Was I the only one who heard that loud sound of NCAA Tournament brackets tearing up into shreds Sunday night?
With St. John's loss to Gonzaga and Wisconsin's win over No. 1 seed Arizona Saturday, many people's brackets were starting to crumble. But the big blow came on Sunday, when Stanford fell to North Carolina, Seton Hall knocked off Temple in overtime and Cincinnati lost to Tulsa. As the Round of 32 came to a close, most people realized their brackets and specifically their final four matchups were now in hopeless disarray.
There are a lot of reasons why this many upsets have occurred thus far and most of the blame seems to rest on the shoulders of the NCAA Selection Committee, who, in a lot of cases, may have overestimated the talent of some of its top seeds. Three of four No. 2 seeds - St. John's, Temple and Cincinnati - all fell in the Round of 32. St. John's and Temple may not have deserved to be placed that high based on their overall records. The Red Storm was not ranked in the Top 25 for much of the season. Without Kenyon Martin, Cincinnati was not that strong of a team.
Top-seeded Stanford and Arizona were also possibly overranked, given Stanford's late-season slump and Arizona's loss of star center Loren Woods to injury.
And while it's easy to fault the Selection Committee for ignoring all of these now-apparent signs of problems at the top, a larger problem could be that no one really knows which teams are the best in the country.
In the past few years, there have been clear favorites in the NCAA Tournament. There have been teams that were unbeatable and breezed through the tournament until they reached the Elite Eight. But this year, the tournament has more parity, which makes just about every matchup grounds for an upset. As the Round of 32 proved, there might not be that much difference between a No. 1 and a No. 8 seed this year.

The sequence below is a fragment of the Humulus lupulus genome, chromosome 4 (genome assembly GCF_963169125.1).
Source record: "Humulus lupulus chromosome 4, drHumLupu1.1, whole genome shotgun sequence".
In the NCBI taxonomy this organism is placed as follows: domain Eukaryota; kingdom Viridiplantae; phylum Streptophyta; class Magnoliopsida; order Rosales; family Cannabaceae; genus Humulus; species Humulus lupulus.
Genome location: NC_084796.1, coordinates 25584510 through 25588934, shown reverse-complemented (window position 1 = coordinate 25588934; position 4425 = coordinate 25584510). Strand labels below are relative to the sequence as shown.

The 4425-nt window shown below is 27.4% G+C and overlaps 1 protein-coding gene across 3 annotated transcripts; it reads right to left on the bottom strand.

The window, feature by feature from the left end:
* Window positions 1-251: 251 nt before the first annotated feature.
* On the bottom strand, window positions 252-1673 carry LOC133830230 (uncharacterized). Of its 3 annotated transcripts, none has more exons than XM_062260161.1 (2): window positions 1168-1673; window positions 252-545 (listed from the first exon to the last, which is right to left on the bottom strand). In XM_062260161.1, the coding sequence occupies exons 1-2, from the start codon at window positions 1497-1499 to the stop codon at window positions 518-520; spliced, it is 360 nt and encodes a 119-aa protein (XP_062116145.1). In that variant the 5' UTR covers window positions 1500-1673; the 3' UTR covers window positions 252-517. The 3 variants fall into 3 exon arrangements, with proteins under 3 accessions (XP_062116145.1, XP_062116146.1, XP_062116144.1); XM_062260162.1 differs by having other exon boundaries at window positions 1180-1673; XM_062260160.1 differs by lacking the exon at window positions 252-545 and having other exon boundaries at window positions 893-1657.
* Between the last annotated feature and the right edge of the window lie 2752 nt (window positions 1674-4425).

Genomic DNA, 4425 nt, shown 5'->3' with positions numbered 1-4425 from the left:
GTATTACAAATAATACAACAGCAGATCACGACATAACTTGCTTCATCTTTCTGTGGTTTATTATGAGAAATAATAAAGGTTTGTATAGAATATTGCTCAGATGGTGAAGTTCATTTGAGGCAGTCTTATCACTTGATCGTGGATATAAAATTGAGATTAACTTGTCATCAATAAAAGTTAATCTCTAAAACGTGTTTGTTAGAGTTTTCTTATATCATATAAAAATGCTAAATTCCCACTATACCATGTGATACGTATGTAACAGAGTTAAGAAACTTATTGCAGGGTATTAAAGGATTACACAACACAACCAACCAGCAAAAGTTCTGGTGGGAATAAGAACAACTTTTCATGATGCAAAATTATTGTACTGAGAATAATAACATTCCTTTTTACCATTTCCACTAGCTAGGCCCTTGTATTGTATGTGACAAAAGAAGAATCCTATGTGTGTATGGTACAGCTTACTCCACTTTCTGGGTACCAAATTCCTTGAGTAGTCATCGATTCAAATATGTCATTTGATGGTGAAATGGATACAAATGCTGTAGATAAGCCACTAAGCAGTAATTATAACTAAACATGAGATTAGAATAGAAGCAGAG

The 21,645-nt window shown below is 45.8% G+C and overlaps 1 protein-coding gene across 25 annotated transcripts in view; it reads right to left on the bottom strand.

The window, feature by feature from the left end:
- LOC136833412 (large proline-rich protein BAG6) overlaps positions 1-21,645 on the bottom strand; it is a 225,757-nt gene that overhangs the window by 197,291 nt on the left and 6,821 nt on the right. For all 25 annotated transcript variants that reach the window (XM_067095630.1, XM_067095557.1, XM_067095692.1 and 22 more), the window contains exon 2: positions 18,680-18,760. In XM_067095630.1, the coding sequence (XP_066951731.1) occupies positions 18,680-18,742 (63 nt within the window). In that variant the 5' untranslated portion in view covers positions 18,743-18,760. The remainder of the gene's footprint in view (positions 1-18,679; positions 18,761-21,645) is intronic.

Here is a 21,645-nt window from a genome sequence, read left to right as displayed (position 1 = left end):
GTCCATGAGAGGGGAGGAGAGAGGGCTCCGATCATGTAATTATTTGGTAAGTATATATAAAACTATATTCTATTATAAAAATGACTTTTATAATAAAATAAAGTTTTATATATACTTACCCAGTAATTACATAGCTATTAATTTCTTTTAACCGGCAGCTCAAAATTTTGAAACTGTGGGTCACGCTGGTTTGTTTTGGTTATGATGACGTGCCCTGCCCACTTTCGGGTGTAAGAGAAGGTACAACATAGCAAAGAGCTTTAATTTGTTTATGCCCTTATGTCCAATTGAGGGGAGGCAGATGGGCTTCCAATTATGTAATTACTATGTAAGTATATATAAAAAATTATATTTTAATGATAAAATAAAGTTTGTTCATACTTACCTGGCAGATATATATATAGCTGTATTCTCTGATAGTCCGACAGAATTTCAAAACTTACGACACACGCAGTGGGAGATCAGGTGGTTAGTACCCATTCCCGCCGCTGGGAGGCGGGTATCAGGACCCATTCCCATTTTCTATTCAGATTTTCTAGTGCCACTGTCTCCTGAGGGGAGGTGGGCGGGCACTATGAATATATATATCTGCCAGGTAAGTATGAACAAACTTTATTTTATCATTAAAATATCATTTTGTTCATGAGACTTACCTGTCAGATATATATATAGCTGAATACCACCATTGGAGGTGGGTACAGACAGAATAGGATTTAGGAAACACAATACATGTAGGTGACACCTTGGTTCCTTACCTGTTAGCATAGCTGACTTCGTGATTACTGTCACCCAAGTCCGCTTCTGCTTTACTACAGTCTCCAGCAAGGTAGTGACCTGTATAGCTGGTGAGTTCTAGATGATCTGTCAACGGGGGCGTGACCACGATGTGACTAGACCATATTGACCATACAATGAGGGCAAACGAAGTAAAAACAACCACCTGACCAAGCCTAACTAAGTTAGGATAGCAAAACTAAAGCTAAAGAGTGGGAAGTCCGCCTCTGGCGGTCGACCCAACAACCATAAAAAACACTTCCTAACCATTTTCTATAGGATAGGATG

While some people might look at the parity as being a good thing, indicating a good crop of high-quality teams, a more likely explanation is the overall mediocrity in this year's tournament, which results from the recent tendency of college players to enter the NBA draft early.
With high salaries accompanying early picks, there is very little these days that will keep a sophomore or junior who will be a first-round pick in school.
And so when college players have a breakout sophomore or junior season and are reasonably assured of a high draft pick, most will choose to forgo their last year or two and instead opt to make money for playing basketball.
And whether you agree or disagree with players entering the draft early, the truth still remains that it greatly affects the teams they left behind.
After Duke lost Elton Brand, William Avery and Corey Maggette, they may have reloaded with talented recruits, but without the three stars who left the program early, Duke has become beatable like every other team. When North Carolina lost Antawn Jamison and Vince Carter two years ago, it still had a competitive squad, but not a team that was as strong or talented as it had with the two stars. Even Connecticut, who only lost All-American guard Richard Hamilton last year to early entry, suffered without its star player.
The equality in the NCAA Tournament makes the games more interesting to watch. With some luck, the 40-point margins of victory will start to dwindle, but on the other side of the coin, the parity also means the teams can't keep their superstars for very long.
Even if a school lands a top-notch recruit, the possibility exists that the recruit will stay in school two or three seasons and then pack up for the pros. Not keeping players for their full four years, therefore, results in teams that will have good seasons, but the dynasties that existed in previous years will become more rare now that so many players leave early for the NBA.
I like the fact that any team can beat any other team. It sure makes the tournament a lot more interesting and a lot less predictable. But given the shredding of NCAA brackets this year, if more parity and uncertainty is what we have to look forward to, it might be time to give up on those tournament bracket pools and just enjoy the games.